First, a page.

But here's an interesting point: One of the plot complications was how the CIA representative in London wanted to bring in the terrorist now so the American government could have someone to parade out in front of the American people and say "Hey! We're doing our job!" (The pilot takes place some six months after 9/11). Nevermind that the British agents did all the work and had the subject under constant surveillance so she couldn't do anything. Also, the CIA also doesn't seem to care that MI-5 wants to follow her around a bit longer to find her associates and where the rest of her explosives are hidden, thus possibly saving some British lives that could still hang in the balance.
So, considering that storyline, it's interesting to read this (Via Boing Boing):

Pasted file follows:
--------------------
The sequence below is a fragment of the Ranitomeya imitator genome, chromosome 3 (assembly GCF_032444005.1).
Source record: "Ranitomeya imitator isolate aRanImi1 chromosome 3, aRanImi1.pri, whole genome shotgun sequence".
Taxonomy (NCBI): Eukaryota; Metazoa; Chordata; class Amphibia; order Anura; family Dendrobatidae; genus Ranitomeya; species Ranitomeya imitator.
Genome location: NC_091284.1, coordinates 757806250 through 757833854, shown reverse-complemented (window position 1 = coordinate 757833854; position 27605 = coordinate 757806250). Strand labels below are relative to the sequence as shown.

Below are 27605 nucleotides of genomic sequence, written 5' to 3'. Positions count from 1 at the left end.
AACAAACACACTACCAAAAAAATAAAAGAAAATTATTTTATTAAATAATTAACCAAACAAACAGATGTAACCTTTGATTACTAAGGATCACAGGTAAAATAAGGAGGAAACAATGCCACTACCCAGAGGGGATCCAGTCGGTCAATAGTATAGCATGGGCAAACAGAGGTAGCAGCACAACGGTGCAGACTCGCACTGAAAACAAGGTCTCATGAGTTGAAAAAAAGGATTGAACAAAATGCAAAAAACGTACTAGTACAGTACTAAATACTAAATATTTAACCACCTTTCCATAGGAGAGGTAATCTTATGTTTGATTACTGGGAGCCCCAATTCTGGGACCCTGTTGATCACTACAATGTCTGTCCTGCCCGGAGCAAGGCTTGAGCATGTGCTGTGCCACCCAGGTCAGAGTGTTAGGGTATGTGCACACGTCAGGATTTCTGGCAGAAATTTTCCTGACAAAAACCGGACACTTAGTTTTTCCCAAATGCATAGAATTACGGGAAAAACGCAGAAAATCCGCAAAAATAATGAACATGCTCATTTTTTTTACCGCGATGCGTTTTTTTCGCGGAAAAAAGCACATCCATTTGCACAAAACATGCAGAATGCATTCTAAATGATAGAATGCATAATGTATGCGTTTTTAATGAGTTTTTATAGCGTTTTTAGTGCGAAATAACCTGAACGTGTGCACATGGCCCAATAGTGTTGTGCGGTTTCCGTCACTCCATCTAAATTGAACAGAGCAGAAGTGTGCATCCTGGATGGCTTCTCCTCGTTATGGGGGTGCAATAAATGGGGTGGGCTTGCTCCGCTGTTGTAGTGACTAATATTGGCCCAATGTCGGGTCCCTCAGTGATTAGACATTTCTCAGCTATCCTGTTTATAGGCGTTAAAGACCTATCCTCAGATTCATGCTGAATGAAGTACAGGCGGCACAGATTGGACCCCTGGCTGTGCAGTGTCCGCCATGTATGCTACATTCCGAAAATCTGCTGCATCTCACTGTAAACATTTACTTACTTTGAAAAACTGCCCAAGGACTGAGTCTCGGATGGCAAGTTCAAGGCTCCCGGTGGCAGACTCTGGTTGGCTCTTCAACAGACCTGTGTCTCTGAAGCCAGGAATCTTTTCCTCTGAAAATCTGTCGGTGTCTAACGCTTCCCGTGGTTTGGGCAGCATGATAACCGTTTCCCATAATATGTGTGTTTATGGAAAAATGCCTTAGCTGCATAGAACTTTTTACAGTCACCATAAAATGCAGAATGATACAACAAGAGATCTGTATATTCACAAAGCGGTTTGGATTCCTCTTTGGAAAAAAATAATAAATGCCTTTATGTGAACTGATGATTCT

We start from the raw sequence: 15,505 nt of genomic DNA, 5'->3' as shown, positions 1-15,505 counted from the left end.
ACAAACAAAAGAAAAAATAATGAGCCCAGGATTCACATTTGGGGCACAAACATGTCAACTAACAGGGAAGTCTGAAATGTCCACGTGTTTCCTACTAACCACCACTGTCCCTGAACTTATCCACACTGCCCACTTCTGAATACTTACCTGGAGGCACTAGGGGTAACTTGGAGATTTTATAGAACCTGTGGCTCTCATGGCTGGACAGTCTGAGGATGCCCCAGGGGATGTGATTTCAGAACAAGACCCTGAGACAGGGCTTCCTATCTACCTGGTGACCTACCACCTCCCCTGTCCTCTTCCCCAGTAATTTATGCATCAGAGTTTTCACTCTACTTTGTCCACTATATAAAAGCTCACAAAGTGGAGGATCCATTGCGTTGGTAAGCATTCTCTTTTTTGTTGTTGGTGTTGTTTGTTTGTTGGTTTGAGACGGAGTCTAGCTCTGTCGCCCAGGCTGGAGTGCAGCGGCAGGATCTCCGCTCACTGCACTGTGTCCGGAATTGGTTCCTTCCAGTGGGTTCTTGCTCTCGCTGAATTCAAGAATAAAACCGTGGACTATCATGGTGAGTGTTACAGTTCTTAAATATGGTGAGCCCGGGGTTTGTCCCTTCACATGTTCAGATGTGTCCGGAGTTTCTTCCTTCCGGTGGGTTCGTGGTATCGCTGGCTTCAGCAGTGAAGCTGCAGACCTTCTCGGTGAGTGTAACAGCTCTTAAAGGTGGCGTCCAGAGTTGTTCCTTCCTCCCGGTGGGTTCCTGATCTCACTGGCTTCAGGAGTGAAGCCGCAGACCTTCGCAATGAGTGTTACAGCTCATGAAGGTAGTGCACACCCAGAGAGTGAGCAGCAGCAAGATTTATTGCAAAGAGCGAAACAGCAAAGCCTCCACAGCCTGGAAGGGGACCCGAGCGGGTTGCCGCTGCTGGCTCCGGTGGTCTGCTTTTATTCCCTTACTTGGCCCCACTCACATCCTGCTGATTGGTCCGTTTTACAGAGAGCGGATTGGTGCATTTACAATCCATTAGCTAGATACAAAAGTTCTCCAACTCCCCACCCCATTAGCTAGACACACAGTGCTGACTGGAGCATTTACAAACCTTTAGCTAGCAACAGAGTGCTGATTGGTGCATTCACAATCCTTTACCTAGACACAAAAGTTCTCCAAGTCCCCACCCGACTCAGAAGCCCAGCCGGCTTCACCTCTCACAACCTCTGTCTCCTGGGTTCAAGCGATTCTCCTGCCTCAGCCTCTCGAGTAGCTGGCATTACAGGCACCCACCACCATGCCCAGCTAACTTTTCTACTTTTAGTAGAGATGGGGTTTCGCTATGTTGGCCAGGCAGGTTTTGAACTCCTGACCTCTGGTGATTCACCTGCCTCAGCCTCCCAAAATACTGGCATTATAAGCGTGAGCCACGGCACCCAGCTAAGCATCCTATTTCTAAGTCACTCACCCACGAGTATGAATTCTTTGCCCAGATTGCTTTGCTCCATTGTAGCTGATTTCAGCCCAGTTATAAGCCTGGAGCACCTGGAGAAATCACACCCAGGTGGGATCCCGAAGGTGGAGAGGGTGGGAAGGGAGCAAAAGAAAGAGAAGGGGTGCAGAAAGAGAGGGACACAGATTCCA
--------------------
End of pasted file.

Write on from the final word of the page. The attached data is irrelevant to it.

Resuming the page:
NBC News has learned that U.S. and British authorities had a significant disagreement over when to move in on the suspects in the alleged plot to bring down trans-Atlantic airliners bound for the United States.Go read the rest. It's worth it.
A senior British official knowledgeable about the case said British police were planning to continue to run surveillance for at least another week to try to obtain more evidence, while American officials pressured them to arrest the suspects sooner. The official spoke on condition of anonymity due to the sensitivity of the case.
In contrast to previous reports, the official suggested an attack was not imminent, saying the suspects had not yet purchased any airline tickets. In fact, some did not even have passports.